Phone A Friend - How Uranium is Bought and Sold
Treva Klingbiel of TradeTech and Per Jander at WMC Energy join Sprott's Ed Coyne to discuss the inner workings of uranium pricing and contracts, the future of nuclear energy generation capacity and the development of SMRs.
Ed Coyne: Hello and welcome to Sprott Radio. I'm your host, Ed Coyne, Senior Managing Partner at Sprott. With me today are two special guests, Treva Klingbiel of TradeTech, and Per Jander at WMC Energy. Treva joins us today as President and principal of TradeTech and has been involved with the commercial aspects of the nuclear fuel cycle for more than three decades. Many of you are already familiar with Per from the webcast and the many podcasts we've done together, but for those that aren't familiar, Per is Director of Nuclear Renewables and Battery Materials at WMC Energy and serves as a consultant to Sprott. Treva and Per, thank you for joining Sprott Radio today.
Treva Klingbiel: Thank you for having me.
Per Jander: Thanks, Ed.
Ed Coyne: We're going to do something a little different today, and I can’t think of two other guests such as yourselves that can go into detail about nuclear energy. Per, I'm going to hand the reins over to you today to talk about all things nuclear, what we're seeing today, and where the potential market could be taking us.
Per Jander: I'll be happy to. Yes, Treva has been involved in price reporting and the market for as long as I can remember, certainly, and before I joined as well. Treva, I'll let you introduce a little bit about yourself, about TradeTech, and what you guys do. Also, if you can talk about the basic mechanics of uranium pricing and of the market. How do you set the price? It's a limited amount of liquidity in that market, so how do you deal with that and could you provide a basic explanation of that for our listeners. And then we're going to have to move on from there.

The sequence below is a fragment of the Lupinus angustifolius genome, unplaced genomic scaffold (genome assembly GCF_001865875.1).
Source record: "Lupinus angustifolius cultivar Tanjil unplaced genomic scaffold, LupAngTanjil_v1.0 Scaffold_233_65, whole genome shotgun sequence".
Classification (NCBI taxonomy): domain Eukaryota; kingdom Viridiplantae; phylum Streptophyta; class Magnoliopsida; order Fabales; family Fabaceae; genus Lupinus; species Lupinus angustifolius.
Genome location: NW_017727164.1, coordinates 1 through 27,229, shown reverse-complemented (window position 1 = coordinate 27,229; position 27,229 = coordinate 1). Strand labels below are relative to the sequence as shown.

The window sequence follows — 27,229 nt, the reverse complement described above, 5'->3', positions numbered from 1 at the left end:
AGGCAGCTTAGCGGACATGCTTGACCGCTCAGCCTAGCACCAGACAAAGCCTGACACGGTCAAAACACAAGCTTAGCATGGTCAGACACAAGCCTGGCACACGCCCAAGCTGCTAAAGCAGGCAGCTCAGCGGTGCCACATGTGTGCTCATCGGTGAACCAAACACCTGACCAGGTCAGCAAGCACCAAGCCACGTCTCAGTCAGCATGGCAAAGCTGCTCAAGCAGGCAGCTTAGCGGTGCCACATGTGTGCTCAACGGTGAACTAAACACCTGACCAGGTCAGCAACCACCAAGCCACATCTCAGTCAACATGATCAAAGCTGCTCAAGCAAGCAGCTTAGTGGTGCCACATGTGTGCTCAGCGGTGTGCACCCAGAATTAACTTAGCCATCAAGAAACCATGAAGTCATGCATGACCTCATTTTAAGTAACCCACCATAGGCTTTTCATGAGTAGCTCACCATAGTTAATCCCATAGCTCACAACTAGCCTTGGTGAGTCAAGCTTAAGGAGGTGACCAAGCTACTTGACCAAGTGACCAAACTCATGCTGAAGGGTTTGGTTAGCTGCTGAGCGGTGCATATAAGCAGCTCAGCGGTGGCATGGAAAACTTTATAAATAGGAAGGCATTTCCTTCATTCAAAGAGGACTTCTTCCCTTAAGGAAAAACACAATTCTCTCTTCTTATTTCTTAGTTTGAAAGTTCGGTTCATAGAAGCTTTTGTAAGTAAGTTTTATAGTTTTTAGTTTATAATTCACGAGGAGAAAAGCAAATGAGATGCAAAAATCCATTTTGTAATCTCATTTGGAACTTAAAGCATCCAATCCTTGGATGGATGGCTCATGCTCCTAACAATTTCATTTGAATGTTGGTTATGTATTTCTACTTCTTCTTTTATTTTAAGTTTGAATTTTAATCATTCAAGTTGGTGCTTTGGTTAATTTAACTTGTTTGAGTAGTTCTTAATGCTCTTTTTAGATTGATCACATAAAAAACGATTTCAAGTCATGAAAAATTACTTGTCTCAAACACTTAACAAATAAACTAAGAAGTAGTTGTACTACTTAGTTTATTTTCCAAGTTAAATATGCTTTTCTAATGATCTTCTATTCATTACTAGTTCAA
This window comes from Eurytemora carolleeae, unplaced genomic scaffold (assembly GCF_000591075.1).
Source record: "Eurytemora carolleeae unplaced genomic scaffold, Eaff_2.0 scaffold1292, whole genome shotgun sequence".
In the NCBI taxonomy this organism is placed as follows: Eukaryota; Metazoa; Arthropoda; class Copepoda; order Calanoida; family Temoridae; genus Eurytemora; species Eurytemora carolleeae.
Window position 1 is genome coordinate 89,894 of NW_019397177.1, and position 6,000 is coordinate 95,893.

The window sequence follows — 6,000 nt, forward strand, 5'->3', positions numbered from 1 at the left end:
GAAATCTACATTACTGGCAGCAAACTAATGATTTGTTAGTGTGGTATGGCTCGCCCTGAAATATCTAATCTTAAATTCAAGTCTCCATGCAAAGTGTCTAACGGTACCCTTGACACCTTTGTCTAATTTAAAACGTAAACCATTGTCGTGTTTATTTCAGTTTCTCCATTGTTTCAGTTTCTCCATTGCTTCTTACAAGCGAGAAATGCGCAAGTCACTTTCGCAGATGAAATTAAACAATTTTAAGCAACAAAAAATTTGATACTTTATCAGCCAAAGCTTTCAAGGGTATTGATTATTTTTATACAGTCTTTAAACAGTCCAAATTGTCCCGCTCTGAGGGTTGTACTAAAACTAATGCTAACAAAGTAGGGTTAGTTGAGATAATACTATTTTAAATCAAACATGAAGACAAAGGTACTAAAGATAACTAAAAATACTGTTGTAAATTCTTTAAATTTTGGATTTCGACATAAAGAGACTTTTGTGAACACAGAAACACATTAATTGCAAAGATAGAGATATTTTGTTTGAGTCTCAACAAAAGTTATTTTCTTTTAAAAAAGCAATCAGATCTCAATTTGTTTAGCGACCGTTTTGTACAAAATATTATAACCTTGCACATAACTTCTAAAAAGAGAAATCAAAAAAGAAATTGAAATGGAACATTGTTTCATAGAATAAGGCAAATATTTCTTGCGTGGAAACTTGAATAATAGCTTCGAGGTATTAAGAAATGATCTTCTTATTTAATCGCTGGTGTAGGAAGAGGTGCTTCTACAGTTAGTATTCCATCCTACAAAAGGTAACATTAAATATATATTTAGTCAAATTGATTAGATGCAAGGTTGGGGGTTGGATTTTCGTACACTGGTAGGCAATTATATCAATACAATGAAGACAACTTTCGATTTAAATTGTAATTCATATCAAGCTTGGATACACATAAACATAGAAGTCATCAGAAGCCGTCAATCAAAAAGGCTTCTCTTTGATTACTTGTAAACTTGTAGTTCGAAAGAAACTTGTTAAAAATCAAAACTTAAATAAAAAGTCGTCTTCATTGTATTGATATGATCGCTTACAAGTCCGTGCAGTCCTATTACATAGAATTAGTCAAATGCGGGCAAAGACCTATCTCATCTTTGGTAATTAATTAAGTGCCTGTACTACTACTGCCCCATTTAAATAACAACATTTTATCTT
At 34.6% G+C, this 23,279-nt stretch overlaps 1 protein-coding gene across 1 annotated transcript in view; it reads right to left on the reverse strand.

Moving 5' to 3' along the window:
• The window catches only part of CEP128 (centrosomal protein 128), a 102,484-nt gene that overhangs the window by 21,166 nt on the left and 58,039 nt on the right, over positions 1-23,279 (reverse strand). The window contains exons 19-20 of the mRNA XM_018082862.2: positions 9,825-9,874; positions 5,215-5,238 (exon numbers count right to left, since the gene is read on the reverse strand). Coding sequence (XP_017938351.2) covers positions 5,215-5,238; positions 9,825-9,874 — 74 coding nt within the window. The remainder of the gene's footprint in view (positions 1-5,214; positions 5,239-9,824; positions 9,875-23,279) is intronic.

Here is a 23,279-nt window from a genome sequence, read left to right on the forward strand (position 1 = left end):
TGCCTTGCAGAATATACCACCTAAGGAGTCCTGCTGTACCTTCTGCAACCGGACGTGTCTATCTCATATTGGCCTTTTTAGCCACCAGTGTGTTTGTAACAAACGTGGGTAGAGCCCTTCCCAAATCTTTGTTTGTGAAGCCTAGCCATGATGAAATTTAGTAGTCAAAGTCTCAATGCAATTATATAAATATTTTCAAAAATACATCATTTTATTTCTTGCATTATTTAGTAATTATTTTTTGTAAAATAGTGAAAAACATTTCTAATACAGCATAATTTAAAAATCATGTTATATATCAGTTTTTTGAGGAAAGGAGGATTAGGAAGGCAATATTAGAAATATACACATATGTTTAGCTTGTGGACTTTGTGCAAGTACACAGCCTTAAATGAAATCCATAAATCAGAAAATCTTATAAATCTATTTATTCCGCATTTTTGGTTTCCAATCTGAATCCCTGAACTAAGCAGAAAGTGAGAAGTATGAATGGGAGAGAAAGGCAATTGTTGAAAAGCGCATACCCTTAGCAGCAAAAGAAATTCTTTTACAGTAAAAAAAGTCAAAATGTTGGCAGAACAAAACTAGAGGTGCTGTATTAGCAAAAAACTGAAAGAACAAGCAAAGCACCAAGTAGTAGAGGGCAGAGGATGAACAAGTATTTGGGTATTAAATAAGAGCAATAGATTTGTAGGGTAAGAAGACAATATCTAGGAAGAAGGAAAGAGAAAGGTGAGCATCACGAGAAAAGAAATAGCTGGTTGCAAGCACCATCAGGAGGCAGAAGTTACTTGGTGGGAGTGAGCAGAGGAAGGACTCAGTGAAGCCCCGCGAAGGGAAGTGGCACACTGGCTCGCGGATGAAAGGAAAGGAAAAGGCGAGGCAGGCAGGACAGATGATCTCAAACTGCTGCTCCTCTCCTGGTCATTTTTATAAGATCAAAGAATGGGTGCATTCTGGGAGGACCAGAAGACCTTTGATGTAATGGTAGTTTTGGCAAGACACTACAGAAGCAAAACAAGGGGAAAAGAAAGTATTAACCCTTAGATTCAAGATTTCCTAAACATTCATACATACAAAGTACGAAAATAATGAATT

Treva Klingbiel: Well thanks Per. Thank you for that wonderful introduction. Same to you, Ed. Just to give a little more insight into what TradeTech does, we're primarily involved in uranium price reporting, as Per pointed out, but we also focus on analysis. To do this, we have established a core set of principles where we try to focus on our unique experience and expertise. We have assembled a team to help us with this. We have experts in utility fuel buying, government policy, market economics, as well as mineral economics and geology.
For those of you who don't know me very well, I, myself, was a fuel buyer for a utility in a previous life before co-founding TradeTech. Now, as we delve into pricing, Per, and how do we deal with pricing, the first thing I would suggest is that — you guys have pointed this out many times in your other podcasts and your other presentations — but the uranium market is a bit different than some of the other commodities and energy products that you might be accustomed to dealing with.